Leaders say they want to boost creativity, critical thinking and agility to improve performance and manage change. Research studies confirm the accuracy of those statements. Who wouldn’t want their staff to be quick on their feet, display ingenuity, offer critical insights, or make effective strategic choices? However, there is no consensus on how to boost agile thinking or increase brain capacity beyond the standard 10% utilization. Read More
The road to the C-suite is littered with well-meaning, well-qualified workers who never quite get there. So what is the difference-maker?
Executive coach and consultant Dr. Mary Lippitt has worked with hundreds of leaders, from Fortune 500 executives to top Pentagon officials, and she’s conducted research on thousands of people to study how they make choices.Read More
Conflict Stages Impact Successful Group Decision Making
Recently, I resigned from a volunteer Board of Directors due to protracted and unproductive conflict. The Board suffered from heated verbal exchanges and deep-rooted personality conflicts, which diverted energy and stymied decision making. This experience seems all too common among groups. The American Management Association sponsored research, reported that middle managers spent 20% of their time resolving conflict while executives spent 18% of their time dealing with conflict. The AMA defined conflict as a breakdown in decision making mechanisms.
This situation extends beyond volunteer Boards of Directors. All types of executive and leadership teams experience conflict that leads to inept decision making practices. Whether it is repeatedly rehashing a past decision, keeping an issue “under consideration” for prolonged periods, withholding information, or permitting cliques to form the result is often ineffective communication and action. These dysfunctional behaviors can stem from a conviction that divergent views originate from personal agendas or self-serving intentions.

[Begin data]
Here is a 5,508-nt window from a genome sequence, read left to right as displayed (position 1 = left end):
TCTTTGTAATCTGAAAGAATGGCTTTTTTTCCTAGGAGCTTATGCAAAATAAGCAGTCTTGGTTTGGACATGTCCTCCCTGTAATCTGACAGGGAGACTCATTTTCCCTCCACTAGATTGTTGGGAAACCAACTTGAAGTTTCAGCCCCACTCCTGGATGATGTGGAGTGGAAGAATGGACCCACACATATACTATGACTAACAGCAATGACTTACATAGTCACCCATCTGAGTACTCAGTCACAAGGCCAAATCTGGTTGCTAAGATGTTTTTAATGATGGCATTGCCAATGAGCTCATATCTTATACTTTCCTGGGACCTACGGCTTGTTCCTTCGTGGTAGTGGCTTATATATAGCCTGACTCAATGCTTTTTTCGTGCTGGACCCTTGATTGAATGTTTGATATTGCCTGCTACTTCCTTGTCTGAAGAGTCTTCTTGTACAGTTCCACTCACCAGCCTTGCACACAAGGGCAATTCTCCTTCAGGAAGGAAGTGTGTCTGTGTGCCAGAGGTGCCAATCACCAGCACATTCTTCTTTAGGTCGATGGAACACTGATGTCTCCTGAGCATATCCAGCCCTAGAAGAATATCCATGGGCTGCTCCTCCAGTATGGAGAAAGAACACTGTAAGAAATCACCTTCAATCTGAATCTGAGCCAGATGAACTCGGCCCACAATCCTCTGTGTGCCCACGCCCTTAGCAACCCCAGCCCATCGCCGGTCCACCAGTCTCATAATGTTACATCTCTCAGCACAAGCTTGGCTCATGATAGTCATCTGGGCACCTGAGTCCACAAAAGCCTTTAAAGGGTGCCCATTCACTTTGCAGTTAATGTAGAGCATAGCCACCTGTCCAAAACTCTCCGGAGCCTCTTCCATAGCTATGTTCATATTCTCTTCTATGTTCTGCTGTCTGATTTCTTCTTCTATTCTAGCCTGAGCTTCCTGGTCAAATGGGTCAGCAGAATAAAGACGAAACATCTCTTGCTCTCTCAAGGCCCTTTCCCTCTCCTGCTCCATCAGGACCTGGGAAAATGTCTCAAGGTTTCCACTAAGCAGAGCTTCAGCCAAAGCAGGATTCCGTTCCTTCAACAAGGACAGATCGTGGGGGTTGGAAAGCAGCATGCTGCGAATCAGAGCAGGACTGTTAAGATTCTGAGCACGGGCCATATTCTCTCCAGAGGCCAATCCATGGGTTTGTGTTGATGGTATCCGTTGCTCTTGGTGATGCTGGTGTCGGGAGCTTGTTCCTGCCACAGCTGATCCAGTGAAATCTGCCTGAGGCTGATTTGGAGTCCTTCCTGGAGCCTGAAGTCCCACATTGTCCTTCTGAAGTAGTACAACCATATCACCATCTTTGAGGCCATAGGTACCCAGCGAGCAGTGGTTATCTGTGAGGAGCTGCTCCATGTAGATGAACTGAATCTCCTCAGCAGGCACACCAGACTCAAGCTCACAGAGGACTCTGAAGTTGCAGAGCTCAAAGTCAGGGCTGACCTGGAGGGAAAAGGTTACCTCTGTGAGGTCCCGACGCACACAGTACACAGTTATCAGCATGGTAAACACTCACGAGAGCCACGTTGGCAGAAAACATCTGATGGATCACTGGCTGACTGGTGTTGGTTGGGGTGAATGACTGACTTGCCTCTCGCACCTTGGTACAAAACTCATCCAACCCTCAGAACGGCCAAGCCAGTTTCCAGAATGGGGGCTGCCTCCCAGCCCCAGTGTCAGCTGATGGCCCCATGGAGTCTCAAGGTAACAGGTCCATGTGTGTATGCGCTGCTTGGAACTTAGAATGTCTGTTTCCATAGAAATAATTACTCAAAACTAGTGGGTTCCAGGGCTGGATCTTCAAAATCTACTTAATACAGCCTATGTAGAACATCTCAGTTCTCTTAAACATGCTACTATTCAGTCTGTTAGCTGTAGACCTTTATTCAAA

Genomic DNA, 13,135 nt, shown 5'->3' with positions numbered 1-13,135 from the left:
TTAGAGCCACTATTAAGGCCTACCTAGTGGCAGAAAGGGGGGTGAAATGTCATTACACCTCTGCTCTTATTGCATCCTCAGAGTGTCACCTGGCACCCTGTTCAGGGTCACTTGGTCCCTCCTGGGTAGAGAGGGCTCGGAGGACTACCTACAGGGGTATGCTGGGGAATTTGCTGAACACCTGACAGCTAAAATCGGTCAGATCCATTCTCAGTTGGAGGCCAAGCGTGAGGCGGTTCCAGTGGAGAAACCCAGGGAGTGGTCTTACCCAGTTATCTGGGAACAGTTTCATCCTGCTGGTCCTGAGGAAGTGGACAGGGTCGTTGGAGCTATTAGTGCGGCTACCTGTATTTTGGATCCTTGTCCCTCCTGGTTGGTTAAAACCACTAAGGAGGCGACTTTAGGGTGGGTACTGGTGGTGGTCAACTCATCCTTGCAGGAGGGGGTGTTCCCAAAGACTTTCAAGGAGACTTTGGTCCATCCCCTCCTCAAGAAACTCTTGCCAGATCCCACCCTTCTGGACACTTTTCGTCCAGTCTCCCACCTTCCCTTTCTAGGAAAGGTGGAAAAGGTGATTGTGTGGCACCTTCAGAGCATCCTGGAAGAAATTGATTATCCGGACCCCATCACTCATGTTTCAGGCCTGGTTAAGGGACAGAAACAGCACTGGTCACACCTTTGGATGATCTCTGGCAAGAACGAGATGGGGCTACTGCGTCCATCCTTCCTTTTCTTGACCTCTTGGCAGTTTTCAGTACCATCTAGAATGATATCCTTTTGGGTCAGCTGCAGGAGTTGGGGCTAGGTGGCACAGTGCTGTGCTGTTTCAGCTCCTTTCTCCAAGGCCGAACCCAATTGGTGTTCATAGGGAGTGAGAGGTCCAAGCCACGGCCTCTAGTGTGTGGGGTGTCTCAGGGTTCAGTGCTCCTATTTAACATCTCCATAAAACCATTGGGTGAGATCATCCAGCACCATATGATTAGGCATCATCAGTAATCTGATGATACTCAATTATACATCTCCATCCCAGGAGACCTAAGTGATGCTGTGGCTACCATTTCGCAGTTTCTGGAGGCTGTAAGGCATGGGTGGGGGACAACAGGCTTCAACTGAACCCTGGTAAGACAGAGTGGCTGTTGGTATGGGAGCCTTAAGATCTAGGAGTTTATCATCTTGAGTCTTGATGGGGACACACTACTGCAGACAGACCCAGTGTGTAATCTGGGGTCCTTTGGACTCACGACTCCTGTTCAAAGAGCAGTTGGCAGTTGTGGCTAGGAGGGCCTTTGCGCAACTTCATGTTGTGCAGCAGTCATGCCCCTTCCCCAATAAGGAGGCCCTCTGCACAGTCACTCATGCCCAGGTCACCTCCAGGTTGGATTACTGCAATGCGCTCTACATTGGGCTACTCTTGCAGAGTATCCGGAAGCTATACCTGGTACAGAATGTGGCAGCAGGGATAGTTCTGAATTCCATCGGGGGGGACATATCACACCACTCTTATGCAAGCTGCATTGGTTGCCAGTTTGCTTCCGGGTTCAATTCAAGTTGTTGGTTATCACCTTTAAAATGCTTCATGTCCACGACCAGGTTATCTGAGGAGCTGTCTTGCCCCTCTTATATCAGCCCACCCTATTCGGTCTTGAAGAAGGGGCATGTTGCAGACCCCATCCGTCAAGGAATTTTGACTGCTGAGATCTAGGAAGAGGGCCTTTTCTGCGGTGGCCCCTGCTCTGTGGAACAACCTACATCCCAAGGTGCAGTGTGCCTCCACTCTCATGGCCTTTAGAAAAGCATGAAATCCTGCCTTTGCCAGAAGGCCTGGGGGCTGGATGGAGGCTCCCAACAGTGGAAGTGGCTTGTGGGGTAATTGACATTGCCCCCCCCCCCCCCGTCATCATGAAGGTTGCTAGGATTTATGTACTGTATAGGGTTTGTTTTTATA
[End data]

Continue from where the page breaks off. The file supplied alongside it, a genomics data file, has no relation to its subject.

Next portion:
This personal lens blurs objective analysis that would make conflicts easier to resolve. Professional experience, including different educational backgrounds, typically produces distinctive conclusions on the best course of action. When unique ideas are first examined through a rational lens, creative resolutions are revealed and collaboration is enhanced. A focus on content encourages exploration for common ground, while personal stereotypes inhibit consensus.
Stages of Conflict
We all recognize that conflict can be constructive, as well as destructive. Initially, conflict can generate benefits, but in later stages a negative spiral can result. These stages can be depicted as moving from rational examination of content into personal labels. The following depicts the progression in the stages of conflict:
During the first two stages of conflict, difference over ideas and goals, innovative proposals and initiative can emerge. In these instances, differences are viewed as productive brainstorming and as steps to discovering new alternatives. Starting with an objective analysis of the idea produces better solutions, improves teamwork and reduces time required to make decisions. However, when conflict is attributed to personality or values, the likelihood of a promising outcome fades and the issue becomes a matter of who wins and who loses. In these situations, positions harden and creative problem solving vanishes.